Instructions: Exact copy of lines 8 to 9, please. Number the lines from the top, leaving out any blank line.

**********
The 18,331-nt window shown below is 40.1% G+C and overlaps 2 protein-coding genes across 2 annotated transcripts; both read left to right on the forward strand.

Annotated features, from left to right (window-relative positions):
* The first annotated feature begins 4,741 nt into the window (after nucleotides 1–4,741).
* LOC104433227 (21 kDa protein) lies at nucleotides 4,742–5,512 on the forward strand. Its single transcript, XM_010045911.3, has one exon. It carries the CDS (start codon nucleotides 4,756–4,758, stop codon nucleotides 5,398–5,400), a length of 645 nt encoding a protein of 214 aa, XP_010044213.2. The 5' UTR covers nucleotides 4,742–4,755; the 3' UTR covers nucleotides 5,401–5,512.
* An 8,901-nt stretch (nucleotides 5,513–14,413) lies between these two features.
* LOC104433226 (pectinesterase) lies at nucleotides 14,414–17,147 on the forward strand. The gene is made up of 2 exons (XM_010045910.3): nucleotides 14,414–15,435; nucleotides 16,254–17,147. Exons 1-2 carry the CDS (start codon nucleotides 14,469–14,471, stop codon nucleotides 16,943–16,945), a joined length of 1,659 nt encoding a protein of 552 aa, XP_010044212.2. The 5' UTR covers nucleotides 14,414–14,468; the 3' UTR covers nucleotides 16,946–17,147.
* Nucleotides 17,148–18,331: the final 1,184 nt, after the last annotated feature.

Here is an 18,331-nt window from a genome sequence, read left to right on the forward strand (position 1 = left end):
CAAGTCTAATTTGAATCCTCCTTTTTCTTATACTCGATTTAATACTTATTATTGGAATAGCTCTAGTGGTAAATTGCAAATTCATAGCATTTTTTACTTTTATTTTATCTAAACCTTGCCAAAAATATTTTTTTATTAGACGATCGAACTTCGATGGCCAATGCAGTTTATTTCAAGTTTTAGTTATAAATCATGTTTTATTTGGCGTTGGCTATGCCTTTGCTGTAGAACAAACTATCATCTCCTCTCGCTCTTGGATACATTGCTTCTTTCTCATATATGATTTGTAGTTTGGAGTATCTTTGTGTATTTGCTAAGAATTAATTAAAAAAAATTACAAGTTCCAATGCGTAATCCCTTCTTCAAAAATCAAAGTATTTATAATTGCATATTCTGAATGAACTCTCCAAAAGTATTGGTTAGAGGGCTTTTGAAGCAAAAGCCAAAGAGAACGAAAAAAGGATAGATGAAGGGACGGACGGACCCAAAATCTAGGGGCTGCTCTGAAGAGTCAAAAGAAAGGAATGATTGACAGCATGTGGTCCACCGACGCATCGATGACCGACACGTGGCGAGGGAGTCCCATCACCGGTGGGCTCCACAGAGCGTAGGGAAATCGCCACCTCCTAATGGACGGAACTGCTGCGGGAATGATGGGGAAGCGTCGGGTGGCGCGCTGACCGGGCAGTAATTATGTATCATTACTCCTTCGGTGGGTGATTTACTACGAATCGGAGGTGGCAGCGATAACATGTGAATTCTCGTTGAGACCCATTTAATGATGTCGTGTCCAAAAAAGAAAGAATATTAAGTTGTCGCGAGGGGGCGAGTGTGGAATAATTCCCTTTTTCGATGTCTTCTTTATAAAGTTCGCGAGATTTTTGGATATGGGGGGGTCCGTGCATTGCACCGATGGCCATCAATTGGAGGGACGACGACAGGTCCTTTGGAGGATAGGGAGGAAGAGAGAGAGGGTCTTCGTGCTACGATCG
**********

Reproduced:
Here is an 18,331-nt window from a genome sequence, read left to right on the forward strand (position 1 = left end):
CAAGTCTAATTTGAATCCTCCTTTTTCTTATACTCGATTTAATACTTATTATTGGAATAGCTCTAGTGGTAAATTGCAAATTCATAGCATTTTTTACTTTTATTTTATCTAAACCTTGCCAAAAATATTTTTTTATTAGACGATCGAACTTCGATGGCCAATGCAGTTTATTTCAAGTTTTAGTTATAAATCATGTTTTATTTGGCGTTGGCTATGCCTTTGCTGTAGAACAAACTATCATCTCCTCTCGCTCTTGGATACATTGCTTCTTTCTCATATATGATTTGTAGTTTGGAGTATCTTTGTGTATTTGCTAAGAATTAATTAAAAAAAATTACAAGTTCCAATGCGTAATCCCTTCTTCAAAAATCAAAGTATTTATAATTGCATATTCTGAATGAACTCTCCAAAAGTATTGGTTAGAGGGCTTTTGAAGCAAAAGCCAAAGAGAACGAAAAAAGGATAGATGAAGGGACGGACGGACCCAAAATCTAGGGGCTGCTCTGAAGAGTCAAAAGAAAGGAATGATTGACAGCATGTGGTCCACCGACGCATCGATGACCGACACGTGGCGAGGGAGTCCCATCACCGGTGGGCTCCACAGAGCGTAGGGAAATCGCCACCTCCTAATGGACGGAACTGCTGCGGGAATGATGGGGAAGCGTCGGGTGGCGCGCTGACCGGGCAGTAATTATGTATCATTACTCCTTCGGTGGGTGATTTACTACGAATCGGAGGTGGCAGCGATAACATGTGAATTCTCGTTGAGACCCATTTAATGATGTCGTGTCCAAAAAAGAAAGAATATTAAGTTGTCGCGAGGGGGCGAGTGTGGAATAATTCCCTTTTTCGATGTCTTCTTTATAAAGTTCGCGAGATTTTTGGATATGGGGGGGTCCGTGCATTGCACCGATGGCCATCAATTGGAGGGACGACGACAGGTCCTTTGGAGGATAGGGAGGAAGAGAGAGAGGGTCTTCGTGCTACGATCG